Because of this, the nitromethane-methanol mixture that powers dragsters, which has a way higher latent heat, absorbs high amounts of heat when changing state inside the combustion chamber, cooling off the engine enough to not require intercoolers and everything else an engine needs to cool off (for the happyness of all Subaru open-deck EJ25 owners).
But that’s not all: after a certain temperature, nitromethane can burn and release all its heat (energy!) without needing air, therefore becoming both combustible and oxidizer, and also producing waste idrogen, throwing more burn into the mix.
2 CH3NO2 → 2 CO + 2 H2O + H2 + N2
The mixture of nitromethane and methanol is injected into the engine in liquid state by a group of 42 mechanical injectors: 10 above the supercharger, 16 in the intake manifold, and two more for each cylinder. The amount of fuel injected into the engine is so high that a part of the mixture isn’t burnt quickly enough and ends up in the exhaust, where it gets so hot and unstable that it burns by mere contact with the air outside. This generates an extra force of over 450kg which pushes the dragster both forwards and also downwards, adding “free” downforce to the one generated by the already impressive rear wing, pushing down around 450kg at 500km/h.
Now, you can start to see how crazy these machines are. For every race, a Top Fuel car consumes between 45 and 86 liters of nitromethane mixture. Think about it, 86 liters of fuel just for a burnout and 300 meters. So much for global warming and emission standards, right?
I know what you’re thinking about. You could exploit the power of nitromethane and live something glorious by feeding some to your grandpa’s Fiat Punto, right?
Sadly, it’s not that simple. The engine would crack under all the pressure, both mechanical and thermal. I can assure you however, that in the future songs would be written of your valiant efforts. And it’s not like you can find nitromethane for sale easily on eBay, it’s used in mixtures to fuel RC cars… (please do not try this at home, and if you do don’t hold us responsible for your actions, we’re just explaining things).
Anyways, now that we have uncovered the secret behind the crazy power figures of a Top Fuel dragster, it’s time to understand how those engines are built to run on fuel that once was used on long range ballistic missiles.
To suck in as much air as possible, Top Fuel dragsters run a huge positive displacement Roots type supercharger: at its highest, this supercharger alone absorbs around one thousand horsepower, but can reach pressures around 60 to 65 PSI (up to 4.5 bar, limited by the rules). To give you an idea of how big and powerful this supercharger is, think that it is also strapped onto the engine with two additional Kevlar belts to hold it in place and make sure it doesn’t fly off and land into the grandstands in case of an explosion. That’s not even engineering, that’s madness.
Inside the engine bay, the block, pistons and rods are made out of forged aluminum, while the cross plane crankshaft is made of steel. Even though attempts to use flat plane V8s have been made in the past, the increased vibration meant that the gain in horsepower and lightness was irrelevant as the engine was too unstable to operate. To put into perspective how resistant a Top Fuel crankshaft is, I’m just going to tell you that often, in case of mid-race engine explosions they are known to not break but instead get launched into the air, with the pistons and rods still attached. Just think of how resistant that steel has to be!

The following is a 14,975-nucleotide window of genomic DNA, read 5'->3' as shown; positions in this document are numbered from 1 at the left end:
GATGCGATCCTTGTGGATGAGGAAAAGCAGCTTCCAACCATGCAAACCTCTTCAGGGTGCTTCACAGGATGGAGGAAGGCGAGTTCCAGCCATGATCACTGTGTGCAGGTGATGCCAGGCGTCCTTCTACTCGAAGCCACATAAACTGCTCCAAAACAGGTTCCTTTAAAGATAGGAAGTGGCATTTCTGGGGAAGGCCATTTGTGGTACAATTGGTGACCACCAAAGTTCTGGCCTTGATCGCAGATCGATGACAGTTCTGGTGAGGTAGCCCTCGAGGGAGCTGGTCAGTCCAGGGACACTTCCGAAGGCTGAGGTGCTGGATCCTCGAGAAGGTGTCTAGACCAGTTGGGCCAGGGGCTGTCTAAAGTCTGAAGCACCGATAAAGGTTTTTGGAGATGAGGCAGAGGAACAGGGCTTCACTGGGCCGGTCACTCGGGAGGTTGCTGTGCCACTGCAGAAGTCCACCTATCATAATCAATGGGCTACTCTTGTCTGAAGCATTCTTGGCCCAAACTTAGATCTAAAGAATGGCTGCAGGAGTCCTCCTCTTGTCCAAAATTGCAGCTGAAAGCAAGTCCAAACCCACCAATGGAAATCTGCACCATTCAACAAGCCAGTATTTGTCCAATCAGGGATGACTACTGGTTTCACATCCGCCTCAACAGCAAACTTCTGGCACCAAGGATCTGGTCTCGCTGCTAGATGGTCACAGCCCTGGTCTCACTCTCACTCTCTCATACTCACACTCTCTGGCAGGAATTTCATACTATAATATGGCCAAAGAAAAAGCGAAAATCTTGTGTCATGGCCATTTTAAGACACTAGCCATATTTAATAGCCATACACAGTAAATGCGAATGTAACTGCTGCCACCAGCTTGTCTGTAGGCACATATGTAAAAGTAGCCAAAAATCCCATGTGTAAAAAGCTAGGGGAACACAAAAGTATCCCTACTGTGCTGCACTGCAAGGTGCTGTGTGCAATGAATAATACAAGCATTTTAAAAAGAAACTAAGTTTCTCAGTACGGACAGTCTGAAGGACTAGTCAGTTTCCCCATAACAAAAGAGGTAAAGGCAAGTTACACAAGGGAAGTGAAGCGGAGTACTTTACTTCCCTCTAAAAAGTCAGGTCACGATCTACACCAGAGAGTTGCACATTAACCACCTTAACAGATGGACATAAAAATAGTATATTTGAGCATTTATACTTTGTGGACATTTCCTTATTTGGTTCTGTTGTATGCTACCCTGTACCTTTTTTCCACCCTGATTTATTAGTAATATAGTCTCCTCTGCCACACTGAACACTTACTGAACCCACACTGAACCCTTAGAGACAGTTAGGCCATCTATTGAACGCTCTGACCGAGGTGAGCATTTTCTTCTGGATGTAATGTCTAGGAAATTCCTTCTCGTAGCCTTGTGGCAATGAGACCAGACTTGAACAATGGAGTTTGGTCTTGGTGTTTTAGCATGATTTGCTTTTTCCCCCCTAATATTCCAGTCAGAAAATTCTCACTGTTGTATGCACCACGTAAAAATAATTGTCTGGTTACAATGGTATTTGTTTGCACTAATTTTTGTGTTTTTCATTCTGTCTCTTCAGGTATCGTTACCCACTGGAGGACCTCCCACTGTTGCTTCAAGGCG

Of course, an engine pushing out that much horsepower at that pressure is not going to win any awards in the long term reliability game. Actually, the pressure from one race alone is enough to twist the crankshaft by up to 20 degrees. (even though, they’re designed to still work even with that amount of crankshaft torsion) But this isn’t mom’s daily driver Citroen, and therefore the engine does not need to last: Top Fuel engines are disassembled after every race down to the smallest part, restored and rebuilt for the next race.
An interesting note is that these engines are built to last around 900 revolutions only, 250 of which being in the burnout and 540 in the race. (To achieve these numbers we considered the engine running at the 8400RPM, class limit for the entirety of the race.)
To put down all that power, the engine is linked to the wheels with a single speed transmission with a 3,2:1 ratio, limited by the Top Fuel class rules for safety reasons, and a centrifugal clutch that locks as soon as you push down on the gas, sending the power from the engine to the tires and launching the dragster at an acceleration around 4G of intensity. That’s enough to make your hair fly off if you’re not wearing a helmet!
Only 900 crankshaft revolutions, that’s all it takes. The clutch disks will weld stuck, the crankshaft will twist but not just that: the spark plugs, two per cylinder, will also be completely melted: the current passing through them will be at an intensity of 45 ampere, the same one of an arc welder. After the run, the spark plugs will have reached a temperature of 1400 degrees. You thought that your 1.8 turbo had overheating issues? Cute.
The power that a Top Fuel dragster unleashes when it shoots off the starting line is so high that it shakes the ground up to the second degree of the Richter earthquake scale, and the noise level reaches past 150 decibels (That’s more than a jet engine, or a really close gunshot.)
Now, since I brought Tom Cruise into the question, remember what Harry Hogge told Cole Trickle in one of the greatest racing movies of all time? “Tires, Cole. Tires win races!”. If this sentence is true for NASCAR, it’s even more true for a Top Fuel dragster, since the tires have to take all those 10 thousand horsepower of the roaring V8 and put them to the ground efficiently.
– SWAM SWAM SWAM SWAM –
Since we’ve already tackled every other part, you can already imagine that Top Fuel tires don’t have much in common with the tires on a 2013 Prius. The rear tires of a dragster weigh 21 kilograms and cost 917$ each, and last only 1.5 miles before needing a tire change. Because of the enormous acceleration they’re bolted onto the 16 inch wheel itself, and inflated to between 0.4 and 0.6 bar. The pressure is set that low to make the tire deform once the light turns green and all the power kicks in, creating a larger contact patch.
As the car rolls down the strip, the centrifugal force expands the tire up to a maximum diameter of 38 inches, decreasing friction and lengthening the final drive, increasing top speed.
Even though dragsters seem like dangerous contraptions and would make any elitist or “hipster” car enthusiast smile, there’s a an exceptional level of engineering and culture behind them, a lot more than it may meet the eye at first glance.
Now we just needs to wait until things go back to normal, and then plan a trip to Santa Pod Raceway!